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Subhash Kapoor’s “Jolly LLB” from 2013 was a middling film saved by the comic timing of leading man Arshad Warsi and Saurabh Shukla, who played the amiable but eccentric judge. In “Jolly LLB 2”, Kapoor makes some cosmetic changes to the script and replaces his leading man, but thankfully keeps Shukla.
Warsi makes way for Akshay Kumar and Delhi replaces Lucknow as the setting, but the rest of story is rather predictable. For a film that is about the law, Kapoor plays surprisingly little attention to details of the legal process. Perhaps, he deliberately chose to do away with them in favour of introducing unnecessary drama to the plot.
Kumar plays Jolly, a bumbling lawyer and a lowly assistant to one of the city’s top legal eagles. His lack of scruples and his ambition to rise to the top results in the suicide of Hina (Sayani Gupta), a young, pregnant woman who is seeking justice for the custodial death of her husband. Wracked by guilt, Jolly turns over a new leaf and dedicates himself to prosecuting the corrupt police officer responsible for the murder.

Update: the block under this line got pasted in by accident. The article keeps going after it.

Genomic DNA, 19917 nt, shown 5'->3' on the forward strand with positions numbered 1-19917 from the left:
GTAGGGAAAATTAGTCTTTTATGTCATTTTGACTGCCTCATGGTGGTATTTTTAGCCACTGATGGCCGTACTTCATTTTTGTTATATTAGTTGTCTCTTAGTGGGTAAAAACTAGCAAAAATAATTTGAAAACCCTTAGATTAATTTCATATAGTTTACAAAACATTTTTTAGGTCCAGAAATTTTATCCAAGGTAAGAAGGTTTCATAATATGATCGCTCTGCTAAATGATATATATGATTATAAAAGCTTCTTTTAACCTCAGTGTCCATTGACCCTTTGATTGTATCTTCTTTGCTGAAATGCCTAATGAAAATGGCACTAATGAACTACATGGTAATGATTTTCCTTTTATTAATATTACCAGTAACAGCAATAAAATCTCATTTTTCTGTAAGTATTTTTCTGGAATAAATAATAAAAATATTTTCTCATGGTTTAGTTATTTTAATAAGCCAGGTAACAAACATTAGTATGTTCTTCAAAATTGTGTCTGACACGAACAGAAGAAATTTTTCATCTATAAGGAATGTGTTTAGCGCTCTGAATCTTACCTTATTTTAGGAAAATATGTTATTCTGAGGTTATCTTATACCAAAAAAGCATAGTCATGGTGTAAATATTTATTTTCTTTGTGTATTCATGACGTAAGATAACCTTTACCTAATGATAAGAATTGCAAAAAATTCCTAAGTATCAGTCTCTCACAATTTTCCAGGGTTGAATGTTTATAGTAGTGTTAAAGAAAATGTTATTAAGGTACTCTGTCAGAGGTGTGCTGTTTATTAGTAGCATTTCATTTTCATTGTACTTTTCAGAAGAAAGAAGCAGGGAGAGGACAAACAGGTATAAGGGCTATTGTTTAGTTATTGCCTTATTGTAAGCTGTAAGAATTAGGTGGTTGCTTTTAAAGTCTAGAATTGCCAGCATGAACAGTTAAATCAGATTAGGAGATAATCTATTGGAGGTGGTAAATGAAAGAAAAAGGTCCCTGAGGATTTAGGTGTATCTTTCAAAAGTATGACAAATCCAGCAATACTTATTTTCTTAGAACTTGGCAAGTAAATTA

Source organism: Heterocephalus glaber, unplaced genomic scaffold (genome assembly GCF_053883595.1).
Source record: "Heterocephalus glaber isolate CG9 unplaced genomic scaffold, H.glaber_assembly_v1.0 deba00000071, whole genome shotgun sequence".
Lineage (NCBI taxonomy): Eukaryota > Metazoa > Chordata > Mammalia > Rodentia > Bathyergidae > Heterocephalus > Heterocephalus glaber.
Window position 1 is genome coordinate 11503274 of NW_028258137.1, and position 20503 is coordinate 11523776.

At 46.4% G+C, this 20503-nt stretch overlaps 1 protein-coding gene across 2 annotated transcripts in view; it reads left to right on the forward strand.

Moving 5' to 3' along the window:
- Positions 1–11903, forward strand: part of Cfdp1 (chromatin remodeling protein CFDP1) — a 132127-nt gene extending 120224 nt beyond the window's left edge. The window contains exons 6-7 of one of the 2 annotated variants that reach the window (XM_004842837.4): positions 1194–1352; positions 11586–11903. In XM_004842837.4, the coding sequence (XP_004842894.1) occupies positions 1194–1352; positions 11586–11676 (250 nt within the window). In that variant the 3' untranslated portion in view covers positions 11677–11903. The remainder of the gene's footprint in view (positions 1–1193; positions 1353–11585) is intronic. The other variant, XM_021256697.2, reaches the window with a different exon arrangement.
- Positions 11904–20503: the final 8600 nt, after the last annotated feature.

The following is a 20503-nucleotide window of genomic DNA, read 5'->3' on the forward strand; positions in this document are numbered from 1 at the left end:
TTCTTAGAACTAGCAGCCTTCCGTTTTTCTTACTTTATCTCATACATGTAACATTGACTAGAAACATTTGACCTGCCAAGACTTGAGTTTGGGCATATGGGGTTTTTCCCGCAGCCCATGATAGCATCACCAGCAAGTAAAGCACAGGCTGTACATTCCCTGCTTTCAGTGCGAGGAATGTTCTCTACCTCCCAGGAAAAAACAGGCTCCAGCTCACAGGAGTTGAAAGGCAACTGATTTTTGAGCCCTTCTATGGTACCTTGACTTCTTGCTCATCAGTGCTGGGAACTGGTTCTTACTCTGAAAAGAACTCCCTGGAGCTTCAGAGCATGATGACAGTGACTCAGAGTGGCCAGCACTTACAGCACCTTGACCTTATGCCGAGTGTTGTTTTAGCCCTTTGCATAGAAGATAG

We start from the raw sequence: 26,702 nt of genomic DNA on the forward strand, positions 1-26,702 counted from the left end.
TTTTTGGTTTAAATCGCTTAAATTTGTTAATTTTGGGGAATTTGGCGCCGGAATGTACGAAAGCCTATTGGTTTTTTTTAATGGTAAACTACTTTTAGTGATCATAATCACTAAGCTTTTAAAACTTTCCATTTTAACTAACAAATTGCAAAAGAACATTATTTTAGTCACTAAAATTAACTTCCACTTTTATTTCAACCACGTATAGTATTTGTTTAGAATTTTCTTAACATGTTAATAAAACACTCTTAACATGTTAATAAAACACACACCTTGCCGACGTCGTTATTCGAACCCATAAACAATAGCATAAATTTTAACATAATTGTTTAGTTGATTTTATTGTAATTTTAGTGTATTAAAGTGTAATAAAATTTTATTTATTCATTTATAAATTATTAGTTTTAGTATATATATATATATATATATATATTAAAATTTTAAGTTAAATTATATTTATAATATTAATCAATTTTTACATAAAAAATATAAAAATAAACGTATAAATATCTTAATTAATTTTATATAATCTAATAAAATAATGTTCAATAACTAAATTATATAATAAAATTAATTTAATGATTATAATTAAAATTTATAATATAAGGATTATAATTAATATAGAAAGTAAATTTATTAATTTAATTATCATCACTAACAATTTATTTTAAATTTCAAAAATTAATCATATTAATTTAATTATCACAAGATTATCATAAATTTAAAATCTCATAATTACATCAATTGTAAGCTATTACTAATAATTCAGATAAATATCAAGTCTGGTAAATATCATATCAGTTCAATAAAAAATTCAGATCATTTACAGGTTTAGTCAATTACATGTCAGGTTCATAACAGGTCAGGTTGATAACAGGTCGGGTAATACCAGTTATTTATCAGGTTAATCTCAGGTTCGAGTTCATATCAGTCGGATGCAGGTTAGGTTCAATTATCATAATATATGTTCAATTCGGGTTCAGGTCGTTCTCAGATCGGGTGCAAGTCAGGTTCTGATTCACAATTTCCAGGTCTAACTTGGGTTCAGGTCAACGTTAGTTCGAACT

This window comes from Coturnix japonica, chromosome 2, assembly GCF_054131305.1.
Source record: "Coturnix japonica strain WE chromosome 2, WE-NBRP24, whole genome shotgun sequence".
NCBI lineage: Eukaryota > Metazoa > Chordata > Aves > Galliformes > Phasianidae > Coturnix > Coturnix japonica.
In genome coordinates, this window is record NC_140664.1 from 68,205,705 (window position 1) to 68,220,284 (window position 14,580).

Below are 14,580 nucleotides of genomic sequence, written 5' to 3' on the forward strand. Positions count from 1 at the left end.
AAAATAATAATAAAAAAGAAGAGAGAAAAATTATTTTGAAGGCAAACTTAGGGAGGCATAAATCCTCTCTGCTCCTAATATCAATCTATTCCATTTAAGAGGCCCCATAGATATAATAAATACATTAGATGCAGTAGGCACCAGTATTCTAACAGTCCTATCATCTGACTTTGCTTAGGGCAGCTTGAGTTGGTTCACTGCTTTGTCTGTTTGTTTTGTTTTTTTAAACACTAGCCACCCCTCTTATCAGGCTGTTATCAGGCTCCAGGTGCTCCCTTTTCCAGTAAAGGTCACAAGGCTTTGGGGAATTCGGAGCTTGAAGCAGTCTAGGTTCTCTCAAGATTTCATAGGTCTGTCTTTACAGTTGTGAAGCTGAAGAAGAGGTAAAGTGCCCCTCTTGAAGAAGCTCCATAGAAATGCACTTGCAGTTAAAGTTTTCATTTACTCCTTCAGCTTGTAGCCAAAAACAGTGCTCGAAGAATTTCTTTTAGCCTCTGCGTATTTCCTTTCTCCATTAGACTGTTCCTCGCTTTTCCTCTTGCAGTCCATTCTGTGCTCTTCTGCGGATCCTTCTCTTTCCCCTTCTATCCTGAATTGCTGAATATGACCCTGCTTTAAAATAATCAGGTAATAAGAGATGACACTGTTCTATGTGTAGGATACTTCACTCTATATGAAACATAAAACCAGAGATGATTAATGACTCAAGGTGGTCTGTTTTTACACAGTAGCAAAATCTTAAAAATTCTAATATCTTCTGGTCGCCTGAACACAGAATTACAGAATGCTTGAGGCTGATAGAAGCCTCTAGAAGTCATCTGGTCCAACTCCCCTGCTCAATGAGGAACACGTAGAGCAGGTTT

In his quest for justice, Jolly goes to extreme lengths – rescuing a key witness from prison in Jammu and Kashmir, making deals with a police officer and even risking being disbarred. So loud are the theatrics in the film, and so absent is any semblance of a coherent storyline that we actually have the opposition lawyer sitting on a dharna (strike) when he doesn’t agree with the judge, and people walking in and out of the witness box without so much as a notice.
Even if you discount the factual inconsistencies, Kapoor’s tale doesn’t have much meat as an emotional film or a compelling courtroom drama given the needless detours the screenplay takes. Kumar’s deadpan humour and Shukla’s wonderful turn as the droll judge whose bumbling demeanour hides a tough interior provide some bright sparks, but the rest of the film doesn’t live up to these standards.
Annu Kapoor hams it up as a lawyer who hands out rate cards and charges clients even for the tea they drink in his office. Huma Qureshi, who plays Jolly’s wife, is in the film only to clap when her husband delivers his sermons in court.
The verdict, in this case, isn’t in Jolly’s favour.